Mexican Quinoa Salad with Bonus Wrap *(Re-Blog From Aug. 2014)

It’s not easy when a member of your family announces that they are radically changing the way they eat. I was in my mid-30’s when I embarked on a plant-based diet and this threw a real curveball at my meat-and-potato loving parents. Although I had long since moved away from home and started my own family – it still meant that every holiday and visit became a head-scratcher when trying to prepare a menu that would appeal to everyone. Thanksgiving and Christmas with no turkey?! Easter with no ham?! A BBQ with no burgers?! Holy crap!

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I must admit that we’ve had more than a few heated “discussions” over the years about being flexible and open to trying new things. And there was also the inevitable questioning of the health benefits of a diet with no animal products.“You mean you aren’t giving your kids milk? How will they get strong bones?” “How will your family get enough protein?” “What the hell is quinoa?” and “Why do you have to be such a pain in the ass Lori?” All valid questions.

In the beginning I stood up on my soapbox and was overly eager to share all of the wonderful information I was learning about my new diet. I told them about the fact that there is actually more digestible protein in leafy greens and legumes than in meat (not to mention the animal cruelty associated with the meat industry). And that chickpeas and sesame seeds are much richer sources of protein than dairy. And that milk has been definitively linked to cancer. AND I made my entire family watch Forks Over Knives over one Christmas holiday (yes I was insufferable).

Nowadays, I’ve learned to shut my mouth more often and to be appreciative of how far we’ve come in incorporating more plant-based foods into all of our diets. But I’ve gotta give credit especially to my mom for really giving vegetarian cooking a college try. My family recently spent a few days at my parent’s home and I was totally delighted when she announced that she would be making Zesty Quinoa and Black Bean Wraps for dinner. She’s come a very long way from the woman who once told me she would never eat a vegetarian diet because there just wasn’t enough variety.

This recipe evolved from that wrap – which was delicious by the way (my son even turned down cheese pizza to gobble up a second helping). It’s simple to prepare and packed with protein, fresh veggies, herbs and spices. It just might be the best salad I’ve ever made! And as a special bonus, I turned the leftovers into a grilled wrap the next day that rivals the gourmet quinoa wrap sold by a very well-known coffee chain.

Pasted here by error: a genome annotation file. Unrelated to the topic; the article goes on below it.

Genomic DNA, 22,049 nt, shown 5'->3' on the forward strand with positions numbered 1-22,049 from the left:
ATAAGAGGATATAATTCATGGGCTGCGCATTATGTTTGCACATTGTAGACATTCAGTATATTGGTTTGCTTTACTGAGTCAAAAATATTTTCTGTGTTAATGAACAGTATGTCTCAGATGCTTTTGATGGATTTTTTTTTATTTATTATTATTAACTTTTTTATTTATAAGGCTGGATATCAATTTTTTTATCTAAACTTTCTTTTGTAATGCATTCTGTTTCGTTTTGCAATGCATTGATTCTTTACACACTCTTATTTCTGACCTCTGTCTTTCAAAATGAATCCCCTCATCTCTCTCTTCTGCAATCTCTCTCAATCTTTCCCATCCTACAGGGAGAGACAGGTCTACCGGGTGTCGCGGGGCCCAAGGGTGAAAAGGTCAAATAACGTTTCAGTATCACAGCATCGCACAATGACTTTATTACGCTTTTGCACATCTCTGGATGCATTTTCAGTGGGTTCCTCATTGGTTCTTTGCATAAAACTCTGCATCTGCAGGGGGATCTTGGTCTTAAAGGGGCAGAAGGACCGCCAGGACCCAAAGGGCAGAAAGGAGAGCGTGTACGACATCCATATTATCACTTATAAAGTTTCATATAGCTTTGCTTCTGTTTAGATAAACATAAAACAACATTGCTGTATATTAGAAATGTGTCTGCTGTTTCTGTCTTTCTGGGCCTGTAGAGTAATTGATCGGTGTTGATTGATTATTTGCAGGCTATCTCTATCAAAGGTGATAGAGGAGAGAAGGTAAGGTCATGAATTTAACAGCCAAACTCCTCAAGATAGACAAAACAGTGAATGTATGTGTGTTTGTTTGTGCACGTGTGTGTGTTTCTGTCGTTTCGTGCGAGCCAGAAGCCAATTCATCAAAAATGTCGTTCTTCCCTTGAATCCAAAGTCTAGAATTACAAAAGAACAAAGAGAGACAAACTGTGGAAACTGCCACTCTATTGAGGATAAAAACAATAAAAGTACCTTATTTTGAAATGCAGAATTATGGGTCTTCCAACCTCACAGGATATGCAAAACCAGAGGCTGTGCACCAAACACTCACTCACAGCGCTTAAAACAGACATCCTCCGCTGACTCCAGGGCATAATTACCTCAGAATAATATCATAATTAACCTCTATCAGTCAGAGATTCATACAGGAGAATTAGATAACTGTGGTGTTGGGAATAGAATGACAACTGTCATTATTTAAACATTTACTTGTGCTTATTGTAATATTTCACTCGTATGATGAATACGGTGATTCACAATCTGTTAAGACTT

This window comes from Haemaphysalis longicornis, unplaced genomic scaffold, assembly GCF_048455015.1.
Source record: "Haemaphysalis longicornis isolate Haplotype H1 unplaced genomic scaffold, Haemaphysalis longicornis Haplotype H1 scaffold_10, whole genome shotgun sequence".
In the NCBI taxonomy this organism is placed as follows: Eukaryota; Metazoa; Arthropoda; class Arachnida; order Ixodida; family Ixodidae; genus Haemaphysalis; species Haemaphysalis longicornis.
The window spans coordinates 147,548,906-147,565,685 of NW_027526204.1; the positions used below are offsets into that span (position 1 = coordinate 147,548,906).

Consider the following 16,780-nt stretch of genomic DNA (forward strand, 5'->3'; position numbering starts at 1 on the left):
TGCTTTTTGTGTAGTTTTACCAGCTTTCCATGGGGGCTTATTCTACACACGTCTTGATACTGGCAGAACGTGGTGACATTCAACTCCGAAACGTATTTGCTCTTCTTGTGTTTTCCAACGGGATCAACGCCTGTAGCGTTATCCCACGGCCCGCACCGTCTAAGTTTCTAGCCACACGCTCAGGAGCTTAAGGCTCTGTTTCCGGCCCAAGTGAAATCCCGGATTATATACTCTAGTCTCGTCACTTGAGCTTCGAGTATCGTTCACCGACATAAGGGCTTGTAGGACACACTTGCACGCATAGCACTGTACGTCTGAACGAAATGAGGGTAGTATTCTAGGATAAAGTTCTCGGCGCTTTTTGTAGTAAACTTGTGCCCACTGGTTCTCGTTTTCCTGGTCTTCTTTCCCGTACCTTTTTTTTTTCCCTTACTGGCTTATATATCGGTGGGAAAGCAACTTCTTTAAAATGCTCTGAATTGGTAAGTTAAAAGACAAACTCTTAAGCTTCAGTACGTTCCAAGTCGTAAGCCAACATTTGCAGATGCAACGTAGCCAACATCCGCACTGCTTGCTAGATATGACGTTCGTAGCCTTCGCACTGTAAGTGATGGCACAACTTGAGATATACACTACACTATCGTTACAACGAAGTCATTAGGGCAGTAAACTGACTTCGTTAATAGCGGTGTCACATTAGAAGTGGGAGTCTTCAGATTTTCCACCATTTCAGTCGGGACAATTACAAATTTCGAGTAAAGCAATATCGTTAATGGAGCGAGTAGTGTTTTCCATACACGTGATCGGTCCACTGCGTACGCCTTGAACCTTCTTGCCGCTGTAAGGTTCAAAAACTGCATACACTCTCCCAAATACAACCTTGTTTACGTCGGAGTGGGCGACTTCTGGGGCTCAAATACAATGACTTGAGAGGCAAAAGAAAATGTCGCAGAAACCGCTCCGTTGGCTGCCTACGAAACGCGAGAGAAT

So if someone in your life announces that they are suddenly going to eat a different way – be it gluten-free or paleo or vegan or flexitarian…..be patient with them. When they come down off of their high horse – they just might make you something yummy to eat.

Mexican Quinoa Salad (with Bonus Wrap)

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1 cup uncooked quinoa
1 clove garlic, minced
1 pepper (any colour) diced
2 ears of corn- cooked, cooled and cut off of the cob
1 pint cherry tomatoes, diced
1 bunch fresh cilantro, chopped
1 avocado, diced
Juice of 1 lime
3 tbsp. olive oil
1/2 tsp red pepper flakes
1 tsp ground cumin
1 tsp chili powder
Salt and pepper to taste

Cook quinoa according to package directions. Set aside to cool.

In a large bowl, combine the quinoa, corn, garlic, pepper, tomatoes, cilantro and avocado. Squeeze the lime juice over top. Pour on the olive oil and toss to coat. Add red pepper flakes, cumin, chili powder and salt and pepper and toss again. Enjoy!

*Bonus Wrap*

mexican quinoa 2

2 whole wheat or gluten-free wraps of choice
1/2 cup grated regular or vegan cheddar cheese
1 tbsp. olive oil
2 cups Mexican Quinoa Salad (above)

Heat a frying pan with olive oil over medium heat. Lay wraps on a flat surface and put a line of quinoa salad down the middle of each. Top with cheese. Fold in both ends of the wraps and roll together. Place the wrap in the frying pan and grill on both sides. Remove from heat after both sides are gold brown (approx. 3 minutes per side) and let cool for a few minutes. Slice and serve. (You could also use a Panini maker in place of the frying pan to make life easier).